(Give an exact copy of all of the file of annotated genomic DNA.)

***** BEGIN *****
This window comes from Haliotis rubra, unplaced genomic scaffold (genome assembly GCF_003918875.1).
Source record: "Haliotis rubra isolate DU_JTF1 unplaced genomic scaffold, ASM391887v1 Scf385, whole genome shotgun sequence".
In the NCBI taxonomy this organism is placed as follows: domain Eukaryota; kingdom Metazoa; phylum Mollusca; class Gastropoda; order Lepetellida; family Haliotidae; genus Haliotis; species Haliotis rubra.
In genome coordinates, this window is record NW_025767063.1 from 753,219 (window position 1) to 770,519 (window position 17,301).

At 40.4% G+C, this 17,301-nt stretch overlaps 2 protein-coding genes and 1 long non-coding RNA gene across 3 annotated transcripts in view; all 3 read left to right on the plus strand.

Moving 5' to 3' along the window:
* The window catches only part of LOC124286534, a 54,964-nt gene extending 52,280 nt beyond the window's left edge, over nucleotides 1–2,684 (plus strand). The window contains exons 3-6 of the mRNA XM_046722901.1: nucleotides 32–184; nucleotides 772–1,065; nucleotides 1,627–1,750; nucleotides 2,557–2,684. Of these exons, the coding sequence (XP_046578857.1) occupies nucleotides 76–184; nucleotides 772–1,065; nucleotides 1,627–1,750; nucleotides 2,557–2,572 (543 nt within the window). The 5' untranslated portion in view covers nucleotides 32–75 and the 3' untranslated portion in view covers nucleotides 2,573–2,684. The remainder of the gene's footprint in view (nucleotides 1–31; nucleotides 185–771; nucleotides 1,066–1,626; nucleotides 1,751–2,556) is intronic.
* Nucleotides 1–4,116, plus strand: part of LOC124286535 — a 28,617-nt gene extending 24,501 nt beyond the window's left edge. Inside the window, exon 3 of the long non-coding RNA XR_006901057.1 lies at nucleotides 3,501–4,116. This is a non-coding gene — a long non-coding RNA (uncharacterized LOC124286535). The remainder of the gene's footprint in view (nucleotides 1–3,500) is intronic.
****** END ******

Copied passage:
This window comes from Haliotis rubra, unplaced genomic scaffold (genome assembly GCF_003918875.1).
Source record: "Haliotis rubra isolate DU_JTF1 unplaced genomic scaffold, ASM391887v1 Scf385, whole genome shotgun sequence".
In the NCBI taxonomy this organism is placed as follows: domain Eukaryota; kingdom Metazoa; phylum Mollusca; class Gastropoda; order Lepetellida; family Haliotidae; genus Haliotis; species Haliotis rubra.
In genome coordinates, this window is record NW_025767063.1 from 753,219 (window position 1) to 770,519 (window position 17,301).

At 40.4% G+C, this 17,301-nt stretch overlaps 2 protein-coding genes and 1 long non-coding RNA gene across 3 annotated transcripts in view; all 3 read left to right on the plus strand.

Moving 5' to 3' along the window:
* The window catches only part of LOC124286534, a 54,964-nt gene extending 52,280 nt beyond the window's left edge, over nucleotides 1–2,684 (plus strand). The window contains exons 3-6 of the mRNA XM_046722901.1: nucleotides 32–184; nucleotides 772–1,065; nucleotides 1,627–1,750; nucleotides 2,557–2,684. Of these exons, the coding sequence (XP_046578857.1) occupies nucleotides 76–184; nucleotides 772–1,065; nucleotides 1,627–1,750; nucleotides 2,557–2,572 (543 nt within the window). The 5' untranslated portion in view covers nucleotides 32–75 and the 3' untranslated portion in view covers nucleotides 2,573–2,684. The remainder of the gene's footprint in view (nucleotides 1–31; nucleotides 185–771; nucleotides 1,066–1,626; nucleotides 1,751–2,556) is intronic.
* Nucleotides 1–4,116, plus strand: part of LOC124286535 — a 28,617-nt gene extending 24,501 nt beyond the window's left edge. Inside the window, exon 3 of the long non-coding RNA XR_006901057.1 lies at nucleotides 3,501–4,116. This is a non-coding gene — a long non-coding RNA (uncharacterized LOC124286535). The remainder of the gene's footprint in view (nucleotides 1–3,500) is intronic.